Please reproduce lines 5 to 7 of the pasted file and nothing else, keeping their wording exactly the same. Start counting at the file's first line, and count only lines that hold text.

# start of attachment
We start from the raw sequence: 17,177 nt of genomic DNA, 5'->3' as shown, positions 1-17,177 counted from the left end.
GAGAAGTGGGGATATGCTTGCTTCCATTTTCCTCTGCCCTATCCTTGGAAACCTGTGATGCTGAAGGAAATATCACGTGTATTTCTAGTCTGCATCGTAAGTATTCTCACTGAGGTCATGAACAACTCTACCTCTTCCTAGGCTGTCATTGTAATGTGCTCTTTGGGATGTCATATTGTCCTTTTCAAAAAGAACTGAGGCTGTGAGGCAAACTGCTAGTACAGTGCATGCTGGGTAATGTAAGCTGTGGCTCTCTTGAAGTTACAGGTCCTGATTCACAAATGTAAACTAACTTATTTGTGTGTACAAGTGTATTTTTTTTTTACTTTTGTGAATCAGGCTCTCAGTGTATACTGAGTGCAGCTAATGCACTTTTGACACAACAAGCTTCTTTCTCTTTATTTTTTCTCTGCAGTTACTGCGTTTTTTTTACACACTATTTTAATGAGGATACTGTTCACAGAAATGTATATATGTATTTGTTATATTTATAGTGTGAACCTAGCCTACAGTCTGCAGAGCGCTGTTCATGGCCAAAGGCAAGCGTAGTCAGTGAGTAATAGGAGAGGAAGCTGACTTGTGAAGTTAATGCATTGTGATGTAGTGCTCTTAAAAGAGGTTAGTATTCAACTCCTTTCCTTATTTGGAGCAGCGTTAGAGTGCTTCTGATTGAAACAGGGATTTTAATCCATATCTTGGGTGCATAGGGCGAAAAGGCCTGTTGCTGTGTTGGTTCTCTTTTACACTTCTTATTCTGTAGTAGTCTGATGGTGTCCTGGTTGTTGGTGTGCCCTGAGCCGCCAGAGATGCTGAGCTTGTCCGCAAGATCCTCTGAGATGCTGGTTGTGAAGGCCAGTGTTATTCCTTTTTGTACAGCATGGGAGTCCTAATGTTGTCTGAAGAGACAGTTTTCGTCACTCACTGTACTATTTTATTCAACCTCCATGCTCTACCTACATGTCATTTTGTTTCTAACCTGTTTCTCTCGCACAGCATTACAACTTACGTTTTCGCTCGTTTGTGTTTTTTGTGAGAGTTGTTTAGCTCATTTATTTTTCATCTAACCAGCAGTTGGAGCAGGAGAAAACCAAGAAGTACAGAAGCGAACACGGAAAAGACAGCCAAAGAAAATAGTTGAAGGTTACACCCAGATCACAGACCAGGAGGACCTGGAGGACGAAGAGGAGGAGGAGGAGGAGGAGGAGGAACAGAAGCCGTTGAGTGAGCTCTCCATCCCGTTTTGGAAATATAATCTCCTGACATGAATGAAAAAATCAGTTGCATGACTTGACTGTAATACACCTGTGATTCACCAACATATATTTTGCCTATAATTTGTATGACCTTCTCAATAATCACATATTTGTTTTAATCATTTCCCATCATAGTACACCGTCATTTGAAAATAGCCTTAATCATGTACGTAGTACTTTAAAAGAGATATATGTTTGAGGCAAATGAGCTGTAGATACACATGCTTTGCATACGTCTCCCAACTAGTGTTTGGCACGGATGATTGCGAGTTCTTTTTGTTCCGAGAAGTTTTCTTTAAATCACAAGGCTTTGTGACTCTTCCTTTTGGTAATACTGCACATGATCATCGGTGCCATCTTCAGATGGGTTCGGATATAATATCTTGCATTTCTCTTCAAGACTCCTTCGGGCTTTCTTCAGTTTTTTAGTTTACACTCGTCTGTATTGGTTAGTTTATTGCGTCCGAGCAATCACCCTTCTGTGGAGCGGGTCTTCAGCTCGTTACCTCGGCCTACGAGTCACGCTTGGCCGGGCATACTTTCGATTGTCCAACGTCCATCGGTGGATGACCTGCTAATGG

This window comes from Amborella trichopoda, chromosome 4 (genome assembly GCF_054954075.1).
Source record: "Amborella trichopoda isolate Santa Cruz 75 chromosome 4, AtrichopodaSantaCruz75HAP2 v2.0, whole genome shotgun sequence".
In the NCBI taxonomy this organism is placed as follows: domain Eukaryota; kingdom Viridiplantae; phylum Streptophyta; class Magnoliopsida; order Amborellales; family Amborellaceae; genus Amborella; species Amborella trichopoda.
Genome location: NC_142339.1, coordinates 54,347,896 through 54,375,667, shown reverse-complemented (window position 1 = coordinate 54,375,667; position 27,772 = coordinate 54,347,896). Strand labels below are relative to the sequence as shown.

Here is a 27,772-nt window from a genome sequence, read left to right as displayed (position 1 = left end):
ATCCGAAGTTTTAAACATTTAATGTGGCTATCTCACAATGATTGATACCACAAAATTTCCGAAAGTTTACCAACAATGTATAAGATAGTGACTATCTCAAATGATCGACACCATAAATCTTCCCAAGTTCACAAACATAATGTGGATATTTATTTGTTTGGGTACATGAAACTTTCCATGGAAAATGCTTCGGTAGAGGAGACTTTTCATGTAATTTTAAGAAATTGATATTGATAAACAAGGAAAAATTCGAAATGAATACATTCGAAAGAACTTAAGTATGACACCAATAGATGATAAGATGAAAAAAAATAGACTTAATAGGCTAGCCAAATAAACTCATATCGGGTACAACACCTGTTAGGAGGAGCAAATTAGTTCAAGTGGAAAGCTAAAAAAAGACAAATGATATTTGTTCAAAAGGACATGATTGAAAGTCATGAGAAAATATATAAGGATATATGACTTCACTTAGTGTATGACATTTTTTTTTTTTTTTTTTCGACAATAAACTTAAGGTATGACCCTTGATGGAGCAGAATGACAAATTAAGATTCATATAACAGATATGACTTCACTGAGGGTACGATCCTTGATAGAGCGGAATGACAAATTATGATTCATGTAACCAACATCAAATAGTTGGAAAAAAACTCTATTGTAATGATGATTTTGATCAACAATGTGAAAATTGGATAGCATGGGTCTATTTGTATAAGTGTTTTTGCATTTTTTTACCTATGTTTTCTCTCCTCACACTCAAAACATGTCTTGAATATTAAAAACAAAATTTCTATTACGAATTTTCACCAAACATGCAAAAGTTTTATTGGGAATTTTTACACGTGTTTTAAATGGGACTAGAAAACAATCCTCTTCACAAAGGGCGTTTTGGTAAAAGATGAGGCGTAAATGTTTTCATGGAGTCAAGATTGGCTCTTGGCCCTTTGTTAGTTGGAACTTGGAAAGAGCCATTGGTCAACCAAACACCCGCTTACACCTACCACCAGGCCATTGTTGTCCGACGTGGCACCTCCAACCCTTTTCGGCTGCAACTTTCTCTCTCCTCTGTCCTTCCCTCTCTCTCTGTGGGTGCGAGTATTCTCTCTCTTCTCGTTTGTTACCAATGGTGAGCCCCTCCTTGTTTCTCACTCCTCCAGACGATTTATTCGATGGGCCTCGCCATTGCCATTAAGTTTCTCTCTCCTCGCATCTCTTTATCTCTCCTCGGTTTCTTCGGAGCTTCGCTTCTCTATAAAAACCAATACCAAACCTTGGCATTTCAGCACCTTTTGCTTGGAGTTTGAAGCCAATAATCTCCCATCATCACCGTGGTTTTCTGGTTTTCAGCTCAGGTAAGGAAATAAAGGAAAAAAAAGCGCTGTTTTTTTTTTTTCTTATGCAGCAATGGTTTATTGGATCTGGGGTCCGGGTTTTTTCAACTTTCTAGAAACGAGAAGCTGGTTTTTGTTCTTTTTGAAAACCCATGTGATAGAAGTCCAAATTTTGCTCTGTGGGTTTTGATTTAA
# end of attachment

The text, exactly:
In the NCBI taxonomy this organism is placed as follows: domain Eukaryota; kingdom Viridiplantae; phylum Streptophyta; class Magnoliopsida; order Amborellales; family Amborellaceae; genus Amborella; species Amborella trichopoda.
Genome location: NC_142339.1, coordinates 54,347,896 through 54,375,667, shown reverse-complemented (window position 1 = coordinate 54,375,667; position 27,772 = coordinate 54,347,896). Strand labels below are relative to the sequence as shown.

Here is a 27,772-nt window from a genome sequence, read left to right as displayed (position 1 = left end):